Allied Artists hasn't spared the coin in giving this period comedy a lush production, but a large cast and extensive location shooting can't salvage a lifeless script made even flatter by Abraham Polonsky's derivative direction.
Allied Artists hasn’t spared the coin in giving this period comedy a lush production, but a large cast and extensive location shooting can’t salvage a lifeless script made even flatter by Abraham Polonsky’s derivative direction.
Set in Poland (but shot in Yugoslavia), pic centers on a small rural community of Jewish peasants who live off the ofttimes illegal horse trade. Town is ruled by Cossack-in-exile Stoloff (Yul Brynner), who maintains a love-hate relationship with its residents, including horsethief Kifke (Eli Wallach), his madam ladylove Estusha (Lainie Kazan) and his protege Zanvill (Oliver Tobias). When the town’s horses are commandeered by Stoloff in the name of Tsar Nicholas, the people begin to stir under his oppressive boot, sparked by Zanvill’s girlfriend Naomi (Jane Birkin), just returned from a French finishing school where she learned the gentle art of revolution.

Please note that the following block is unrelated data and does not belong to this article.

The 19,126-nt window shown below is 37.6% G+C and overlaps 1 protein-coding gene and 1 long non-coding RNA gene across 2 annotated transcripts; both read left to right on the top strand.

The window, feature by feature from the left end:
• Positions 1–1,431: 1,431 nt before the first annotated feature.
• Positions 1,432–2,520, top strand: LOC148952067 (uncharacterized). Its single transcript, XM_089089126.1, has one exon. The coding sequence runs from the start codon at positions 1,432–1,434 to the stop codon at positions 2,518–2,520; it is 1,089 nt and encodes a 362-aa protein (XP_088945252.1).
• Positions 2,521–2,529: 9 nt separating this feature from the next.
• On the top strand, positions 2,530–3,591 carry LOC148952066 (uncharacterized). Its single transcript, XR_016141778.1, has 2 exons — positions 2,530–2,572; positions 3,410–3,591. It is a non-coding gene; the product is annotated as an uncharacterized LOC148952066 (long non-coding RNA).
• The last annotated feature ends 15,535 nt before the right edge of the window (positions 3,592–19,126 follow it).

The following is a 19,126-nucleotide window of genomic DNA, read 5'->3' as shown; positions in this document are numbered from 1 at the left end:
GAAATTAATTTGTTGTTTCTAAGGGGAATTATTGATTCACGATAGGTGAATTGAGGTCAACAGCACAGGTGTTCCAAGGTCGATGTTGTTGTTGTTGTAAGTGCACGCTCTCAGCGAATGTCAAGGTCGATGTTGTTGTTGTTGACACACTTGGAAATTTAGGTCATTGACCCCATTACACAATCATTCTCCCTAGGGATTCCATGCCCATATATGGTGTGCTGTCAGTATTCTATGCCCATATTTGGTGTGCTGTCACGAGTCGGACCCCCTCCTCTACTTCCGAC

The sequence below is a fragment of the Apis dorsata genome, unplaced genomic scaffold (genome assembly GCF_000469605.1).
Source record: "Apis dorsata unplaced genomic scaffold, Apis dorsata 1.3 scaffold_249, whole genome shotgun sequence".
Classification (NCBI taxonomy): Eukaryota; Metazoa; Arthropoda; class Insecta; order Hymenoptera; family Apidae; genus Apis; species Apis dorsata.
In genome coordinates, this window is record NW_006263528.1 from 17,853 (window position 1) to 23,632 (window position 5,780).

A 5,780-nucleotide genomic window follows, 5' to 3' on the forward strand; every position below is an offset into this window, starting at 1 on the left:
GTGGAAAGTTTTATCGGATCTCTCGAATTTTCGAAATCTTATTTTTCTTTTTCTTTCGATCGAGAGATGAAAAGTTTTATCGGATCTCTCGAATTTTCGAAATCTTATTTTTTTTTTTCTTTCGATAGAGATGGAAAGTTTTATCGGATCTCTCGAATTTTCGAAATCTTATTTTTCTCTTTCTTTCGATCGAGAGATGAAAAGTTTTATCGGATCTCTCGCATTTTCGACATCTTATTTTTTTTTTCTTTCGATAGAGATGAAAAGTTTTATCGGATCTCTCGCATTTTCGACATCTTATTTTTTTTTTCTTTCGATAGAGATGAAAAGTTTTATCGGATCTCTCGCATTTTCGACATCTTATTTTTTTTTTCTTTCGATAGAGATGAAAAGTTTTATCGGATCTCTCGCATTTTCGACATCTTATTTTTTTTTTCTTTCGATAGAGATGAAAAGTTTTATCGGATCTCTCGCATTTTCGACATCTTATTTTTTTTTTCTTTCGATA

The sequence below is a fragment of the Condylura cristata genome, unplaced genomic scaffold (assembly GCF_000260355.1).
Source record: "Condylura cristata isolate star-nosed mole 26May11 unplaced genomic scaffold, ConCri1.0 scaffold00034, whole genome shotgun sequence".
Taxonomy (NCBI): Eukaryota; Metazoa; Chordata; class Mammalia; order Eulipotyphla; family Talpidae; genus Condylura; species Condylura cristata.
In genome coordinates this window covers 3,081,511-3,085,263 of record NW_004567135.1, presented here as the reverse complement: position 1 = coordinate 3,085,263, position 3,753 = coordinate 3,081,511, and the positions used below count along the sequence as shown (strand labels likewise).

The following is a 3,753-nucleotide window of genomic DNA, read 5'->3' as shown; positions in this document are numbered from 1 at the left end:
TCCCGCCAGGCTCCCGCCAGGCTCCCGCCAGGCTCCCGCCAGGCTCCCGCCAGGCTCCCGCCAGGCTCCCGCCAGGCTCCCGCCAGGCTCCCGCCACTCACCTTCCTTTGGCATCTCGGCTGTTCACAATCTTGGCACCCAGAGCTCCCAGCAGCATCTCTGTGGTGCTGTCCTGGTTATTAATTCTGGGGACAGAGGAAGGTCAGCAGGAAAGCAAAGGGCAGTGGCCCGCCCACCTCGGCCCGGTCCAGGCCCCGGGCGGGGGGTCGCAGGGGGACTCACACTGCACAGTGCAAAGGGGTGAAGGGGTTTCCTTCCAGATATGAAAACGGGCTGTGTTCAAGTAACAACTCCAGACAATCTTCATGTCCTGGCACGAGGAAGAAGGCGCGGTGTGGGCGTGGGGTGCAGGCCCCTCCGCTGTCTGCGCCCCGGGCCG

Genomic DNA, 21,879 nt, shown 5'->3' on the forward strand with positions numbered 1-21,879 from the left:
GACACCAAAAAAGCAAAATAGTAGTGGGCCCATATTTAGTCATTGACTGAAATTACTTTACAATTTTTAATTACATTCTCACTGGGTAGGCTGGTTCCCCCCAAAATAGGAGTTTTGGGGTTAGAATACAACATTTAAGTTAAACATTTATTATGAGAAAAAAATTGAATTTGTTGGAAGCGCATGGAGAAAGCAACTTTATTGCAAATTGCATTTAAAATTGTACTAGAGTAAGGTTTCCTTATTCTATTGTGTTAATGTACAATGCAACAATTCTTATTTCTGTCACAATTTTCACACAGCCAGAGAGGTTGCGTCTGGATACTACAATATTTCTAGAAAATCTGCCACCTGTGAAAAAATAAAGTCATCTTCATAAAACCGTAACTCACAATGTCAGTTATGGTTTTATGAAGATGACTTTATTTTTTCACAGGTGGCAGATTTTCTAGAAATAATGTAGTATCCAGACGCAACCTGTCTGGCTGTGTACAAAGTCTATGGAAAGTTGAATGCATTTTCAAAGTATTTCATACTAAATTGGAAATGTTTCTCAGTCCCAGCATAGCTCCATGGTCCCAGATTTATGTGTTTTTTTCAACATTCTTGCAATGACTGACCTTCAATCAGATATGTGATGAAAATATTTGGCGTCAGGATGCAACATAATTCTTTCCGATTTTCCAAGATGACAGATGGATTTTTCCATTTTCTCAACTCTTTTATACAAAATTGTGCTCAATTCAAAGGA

The international cast, sporting a babble of accents, always seems to be making a movie, and not having a bad time of it. Film’s best performances come from Birkin, who strikes an appropriate note of naive commitment to revolution, and Tobias, in his first major role.
Director Polonsky plays everything on too low a key and the result is a sluggish 101 minutes too padded with pointless dissolves and minor idyllic setpieces.